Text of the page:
JavaOne At JavaOne today, representatives from HP, IBM and Compaq denied they'd ever even heard of openserver.org, the self-styled "standards body" they created six weeks ago to wrest control of Java from Sun.
But partisans remain in both companies. IBM said it wouldn't be basing its San Francisco frameworks on Enterprise Java Beans after all. San Francisco is the legacy of the Taligent frameworks it cooked up with Apple almost a decade ago, and it's been repositioned in almost every subsequent year. Given that IBM's customers have taken a wait-and-see approach to the San Francisco project, this may not be all that significant. Sun's spin is that that IBM couldn't afford to go it alone in WebSphere without EJB support, having got this far, and this is something that WebSphere developers we spoke to agreed with.
Hewlett Packard issued a deliciously worded press release entitled "HP Raises The Bar on Java Technology Excellence" which includes the memorable promise "to make Java technology more relevant for business-critical computing". It's purpose is to announce new SPEC benchmark results for HP's Java, but the subtext is fairly unmistakable.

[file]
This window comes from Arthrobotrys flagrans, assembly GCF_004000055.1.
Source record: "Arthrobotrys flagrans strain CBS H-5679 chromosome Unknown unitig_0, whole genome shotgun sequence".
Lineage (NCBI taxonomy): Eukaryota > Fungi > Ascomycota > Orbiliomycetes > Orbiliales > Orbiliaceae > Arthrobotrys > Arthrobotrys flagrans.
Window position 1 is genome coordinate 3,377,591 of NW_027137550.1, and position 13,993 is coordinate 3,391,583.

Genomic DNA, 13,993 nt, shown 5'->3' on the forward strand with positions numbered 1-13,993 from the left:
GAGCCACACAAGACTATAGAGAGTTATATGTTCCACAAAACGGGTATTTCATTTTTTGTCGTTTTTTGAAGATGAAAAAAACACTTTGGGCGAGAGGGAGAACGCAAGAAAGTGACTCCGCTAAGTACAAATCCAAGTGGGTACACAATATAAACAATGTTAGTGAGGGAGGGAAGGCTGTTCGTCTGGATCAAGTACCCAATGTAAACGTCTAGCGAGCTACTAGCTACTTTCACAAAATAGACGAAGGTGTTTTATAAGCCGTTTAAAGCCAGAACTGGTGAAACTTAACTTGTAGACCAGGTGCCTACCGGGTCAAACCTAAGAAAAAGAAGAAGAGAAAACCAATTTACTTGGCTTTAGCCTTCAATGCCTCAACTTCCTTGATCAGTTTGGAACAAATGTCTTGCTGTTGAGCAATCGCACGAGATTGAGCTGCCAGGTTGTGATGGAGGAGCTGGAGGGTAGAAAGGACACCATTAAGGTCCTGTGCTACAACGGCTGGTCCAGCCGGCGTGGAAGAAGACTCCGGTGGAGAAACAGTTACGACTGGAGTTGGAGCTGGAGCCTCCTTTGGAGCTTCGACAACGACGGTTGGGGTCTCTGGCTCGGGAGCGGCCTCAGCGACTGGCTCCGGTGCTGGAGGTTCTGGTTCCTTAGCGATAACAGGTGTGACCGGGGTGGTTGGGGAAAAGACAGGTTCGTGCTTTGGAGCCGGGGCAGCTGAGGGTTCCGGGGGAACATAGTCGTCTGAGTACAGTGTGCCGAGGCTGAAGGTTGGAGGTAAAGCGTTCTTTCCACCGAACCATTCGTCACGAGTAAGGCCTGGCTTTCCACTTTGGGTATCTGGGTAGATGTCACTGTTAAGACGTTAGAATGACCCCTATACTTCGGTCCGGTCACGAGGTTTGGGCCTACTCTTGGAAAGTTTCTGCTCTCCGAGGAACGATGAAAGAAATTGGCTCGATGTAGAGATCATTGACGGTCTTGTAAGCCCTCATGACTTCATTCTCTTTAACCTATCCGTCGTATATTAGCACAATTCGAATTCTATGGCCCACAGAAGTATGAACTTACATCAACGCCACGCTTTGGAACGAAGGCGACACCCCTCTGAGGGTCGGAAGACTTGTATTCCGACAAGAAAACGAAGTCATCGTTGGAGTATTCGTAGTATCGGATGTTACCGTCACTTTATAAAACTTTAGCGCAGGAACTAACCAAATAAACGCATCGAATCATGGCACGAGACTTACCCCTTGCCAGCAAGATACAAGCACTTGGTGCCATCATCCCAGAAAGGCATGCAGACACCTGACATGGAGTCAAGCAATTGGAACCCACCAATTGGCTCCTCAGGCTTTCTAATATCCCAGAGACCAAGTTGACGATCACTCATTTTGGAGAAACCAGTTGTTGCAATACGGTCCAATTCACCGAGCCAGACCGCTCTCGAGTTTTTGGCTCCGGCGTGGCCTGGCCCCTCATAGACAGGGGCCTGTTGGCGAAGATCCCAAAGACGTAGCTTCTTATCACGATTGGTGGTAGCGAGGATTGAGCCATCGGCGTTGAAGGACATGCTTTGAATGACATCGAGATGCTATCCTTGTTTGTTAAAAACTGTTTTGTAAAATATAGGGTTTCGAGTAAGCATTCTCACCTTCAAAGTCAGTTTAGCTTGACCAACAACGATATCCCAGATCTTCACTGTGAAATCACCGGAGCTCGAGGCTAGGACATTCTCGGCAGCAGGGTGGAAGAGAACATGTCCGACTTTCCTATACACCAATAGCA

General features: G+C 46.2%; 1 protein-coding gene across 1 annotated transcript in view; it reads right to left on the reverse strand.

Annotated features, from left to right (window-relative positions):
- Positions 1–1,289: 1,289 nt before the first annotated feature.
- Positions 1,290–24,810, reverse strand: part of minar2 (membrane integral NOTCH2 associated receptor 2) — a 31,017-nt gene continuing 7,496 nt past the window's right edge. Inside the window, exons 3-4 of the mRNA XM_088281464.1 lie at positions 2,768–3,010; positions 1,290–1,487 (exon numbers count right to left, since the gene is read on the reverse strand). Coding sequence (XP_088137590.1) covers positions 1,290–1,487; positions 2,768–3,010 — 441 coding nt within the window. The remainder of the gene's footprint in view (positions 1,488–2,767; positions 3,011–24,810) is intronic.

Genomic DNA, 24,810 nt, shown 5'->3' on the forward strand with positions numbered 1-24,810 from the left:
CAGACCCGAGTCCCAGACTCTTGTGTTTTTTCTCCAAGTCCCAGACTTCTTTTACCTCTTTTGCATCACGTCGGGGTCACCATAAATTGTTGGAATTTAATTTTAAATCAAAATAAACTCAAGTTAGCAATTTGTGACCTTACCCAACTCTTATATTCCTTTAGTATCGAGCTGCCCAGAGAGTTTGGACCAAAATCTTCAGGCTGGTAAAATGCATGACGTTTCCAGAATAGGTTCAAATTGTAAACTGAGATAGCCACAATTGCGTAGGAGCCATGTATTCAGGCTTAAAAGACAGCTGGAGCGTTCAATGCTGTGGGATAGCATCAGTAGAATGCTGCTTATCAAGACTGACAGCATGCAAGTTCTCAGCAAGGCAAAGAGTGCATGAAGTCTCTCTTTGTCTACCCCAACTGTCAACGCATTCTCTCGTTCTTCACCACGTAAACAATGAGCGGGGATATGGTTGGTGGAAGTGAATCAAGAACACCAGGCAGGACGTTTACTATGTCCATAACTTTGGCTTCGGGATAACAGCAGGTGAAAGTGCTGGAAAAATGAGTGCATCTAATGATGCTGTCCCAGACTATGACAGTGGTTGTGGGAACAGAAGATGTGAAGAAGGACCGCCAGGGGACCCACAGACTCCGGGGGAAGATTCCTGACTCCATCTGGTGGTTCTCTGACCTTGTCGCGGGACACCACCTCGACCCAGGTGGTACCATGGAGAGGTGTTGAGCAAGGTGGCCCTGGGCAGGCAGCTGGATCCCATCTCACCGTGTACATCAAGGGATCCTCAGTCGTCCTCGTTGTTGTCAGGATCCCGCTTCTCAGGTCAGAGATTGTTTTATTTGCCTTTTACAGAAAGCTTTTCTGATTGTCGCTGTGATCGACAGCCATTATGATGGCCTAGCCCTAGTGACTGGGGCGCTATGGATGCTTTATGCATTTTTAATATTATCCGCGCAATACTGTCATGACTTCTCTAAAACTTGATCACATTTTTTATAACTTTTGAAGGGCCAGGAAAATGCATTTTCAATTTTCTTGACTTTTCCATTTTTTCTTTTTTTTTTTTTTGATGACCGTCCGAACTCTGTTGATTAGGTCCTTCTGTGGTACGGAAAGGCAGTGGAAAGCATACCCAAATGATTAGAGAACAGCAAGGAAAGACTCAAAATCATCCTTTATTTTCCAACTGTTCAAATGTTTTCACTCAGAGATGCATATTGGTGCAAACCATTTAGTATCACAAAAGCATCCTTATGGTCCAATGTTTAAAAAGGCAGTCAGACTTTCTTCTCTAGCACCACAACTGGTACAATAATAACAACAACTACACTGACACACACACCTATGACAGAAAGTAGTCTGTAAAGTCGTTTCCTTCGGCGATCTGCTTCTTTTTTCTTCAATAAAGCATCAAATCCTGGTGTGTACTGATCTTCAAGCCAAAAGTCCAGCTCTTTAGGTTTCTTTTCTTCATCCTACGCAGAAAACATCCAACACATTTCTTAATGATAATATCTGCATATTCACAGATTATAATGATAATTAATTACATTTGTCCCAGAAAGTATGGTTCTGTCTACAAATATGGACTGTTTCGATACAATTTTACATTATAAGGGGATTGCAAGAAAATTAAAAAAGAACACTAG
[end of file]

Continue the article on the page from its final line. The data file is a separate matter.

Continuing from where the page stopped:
However the openserver thrust does appear to have elicited more noises of contrition from Sun's Java Community Process managers.
Individuals can join the process for $100, non profit organisations for $2000, and commercial organisations for $5000, although Sun is happy to bend the rules to receive input from individual "experts".
Sun says its own employees chair only half of the spec leads (new additions to the Java platform) at the moment. Probably more pertinently, the JCP election process - with a third of representatives stepping down after each subsequent ballot - will gradually dilute Sun's dominance of the voting.
In fact, apart from IBM or HP, there were very few complaints about the new JCP either from developers at the show or from smaller Java vendors. A representative of the developers of the open source webserver Apache, present at the JCP birds of a feather session, told us he thought Sun had gone as far as it possibly could while retaining the control it needed to avoid fragmentation. Developers were far more concerned with bugs-by-stealth - where implementations don't match the specifications - than by royalty issues. ®